The bond between a quarterback and his offensive linemen is paramount when building the pieces of a successful franchise. Talent is a solid foundation, but chemistry sets Super Bowl teams apart from playoff contenders and the riff raff.
In his rookie year for the Arizona Cardinals, quarterback Kyler Murray earned the respect of his front five. His developmental arc from the beginning to end of the season, which included a paltry five wins, made a profound impact on the franchise as a whole.
The relationship he developed with left tackle D.J. Humphries, the protector of his blind side and most trusted confidant on the football field, has blossomed as a result.
"I found out the other day that he named his dog after me," Humphries told reporters via videoconference Monday. "He really cares about me. He told me he was going to choose (the name) Hump Jr., Lil' DJ or Sev-fo. That's a short, abbreviated Southern way to say 74 (Humphries' jersey number)."
After winning Offensive Rookie of the Year, Murray has settled into a leadership role. Despite not having in-person offseason training via OTAs and minicamp, his presence and attention to detail were felt in the virtual meetings.
"The thing that he's doing the most, I think, is becoming himself," Humphries said. "He's realizing that he can be Kyler Murray and not have to try to stand up in the light and be this guy. It's cool to be yourself and be the guy that you think you are and not have to hold yourself up to an image. I'm excited to see his progression from Year 1 to Year 2. I think he's going to explode."
With elevated expectations, Murray will have to navigate a revamped offensive roster that features arguably the highest marquee addition of the offseason in wide receiver DeAndre Hopkins. Despite not having the opportunity to officially engage and train at the facilities, players are hoping to gather in wideout Larry Fitzgerald's hometown of Minneapolis to work out, according to head coach Kliff Kingsbury and wideout Christian Kirk.
"Just imagine the attention to detail this guy's been locked in on all offseason," Humphries said of Murray. "The way that this kid focuses, it's hard to compare to any other rookie that I've been around. I've never seen it. It's fun and it's refreshing to see. And he is so confident in himself in the way that he does stuff. You can tell that's why he's so focused on everything that he does in a way that he does stuff, his technique, the way he's trying to do things and how he wants stuff to look. Because he's so confident in himself and he's all about backing up what he says and how he feels about himself and it's so refreshing to see.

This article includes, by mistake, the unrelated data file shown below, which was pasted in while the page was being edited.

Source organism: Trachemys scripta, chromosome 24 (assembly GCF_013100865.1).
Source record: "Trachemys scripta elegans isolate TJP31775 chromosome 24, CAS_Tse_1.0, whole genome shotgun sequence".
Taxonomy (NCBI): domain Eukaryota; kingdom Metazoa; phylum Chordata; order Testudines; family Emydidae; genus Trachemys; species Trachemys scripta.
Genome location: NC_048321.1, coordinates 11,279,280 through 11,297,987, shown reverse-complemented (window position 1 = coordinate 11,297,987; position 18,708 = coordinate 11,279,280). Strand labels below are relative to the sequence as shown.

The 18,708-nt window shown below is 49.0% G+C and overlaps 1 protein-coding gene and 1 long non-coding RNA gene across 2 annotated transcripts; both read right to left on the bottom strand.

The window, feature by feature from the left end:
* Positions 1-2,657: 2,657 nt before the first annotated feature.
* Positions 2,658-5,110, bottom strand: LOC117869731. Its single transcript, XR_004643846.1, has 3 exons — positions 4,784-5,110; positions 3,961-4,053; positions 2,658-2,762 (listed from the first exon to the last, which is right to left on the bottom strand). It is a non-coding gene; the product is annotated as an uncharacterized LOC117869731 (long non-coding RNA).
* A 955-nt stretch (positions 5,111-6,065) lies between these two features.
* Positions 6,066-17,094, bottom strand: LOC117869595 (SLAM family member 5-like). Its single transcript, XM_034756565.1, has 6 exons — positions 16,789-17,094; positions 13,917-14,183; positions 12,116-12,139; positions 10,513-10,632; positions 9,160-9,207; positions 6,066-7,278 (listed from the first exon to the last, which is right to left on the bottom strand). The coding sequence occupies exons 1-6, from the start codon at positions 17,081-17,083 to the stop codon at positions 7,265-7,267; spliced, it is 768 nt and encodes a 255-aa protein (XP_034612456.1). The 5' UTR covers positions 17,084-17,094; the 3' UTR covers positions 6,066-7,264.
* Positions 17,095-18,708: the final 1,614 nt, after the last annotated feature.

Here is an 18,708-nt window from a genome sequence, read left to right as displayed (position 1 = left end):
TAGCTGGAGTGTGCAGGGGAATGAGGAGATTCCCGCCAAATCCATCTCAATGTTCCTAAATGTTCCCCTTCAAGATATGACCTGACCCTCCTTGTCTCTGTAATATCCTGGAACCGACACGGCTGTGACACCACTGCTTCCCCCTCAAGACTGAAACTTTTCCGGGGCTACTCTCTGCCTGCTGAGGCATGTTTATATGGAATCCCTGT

"That's the energy I want from my quarterback. It became one of those things, just like being around the o-line, it's good to be around a young kid in Week 17 (who) is still talking with Kliff about how he should set his ball up. It's so refreshing to see, so I'm so excited to watch this kid go from Year 1 to Year 2. It's exciting."
Prepping at Charlotte (N.C.) Mallard Creek High before attending Florida, Humphries said he is accustomed to playing with mobile, dual-threat quarterbacks such as Murray. It is one aspect that he said has helped continue to foster the offensive line's relationship with the signal-caller.
"I like having mobile quarterbacks," Humphries said. "It makes it easier because, for me, I know that a mobile quarterback is not going to try to take too many hits because they are mobile. If you're doing your job, there's going to be a few times that you may miss and they're going to get you out of it. They're going to bail you out of stuff. And I know that I can look on film and I can find at least three or four clips that Kyler bailed me out of a set and then completed the ball.
"I love playing with a mobile quarterback. It's one of those things that I always know, he's one of those back-yard football guys, one of those guys that just knows how to play football. So, he's always going to get to a spot that he needs to. It's one of those weird o-line things that you can feel out as the game goes on."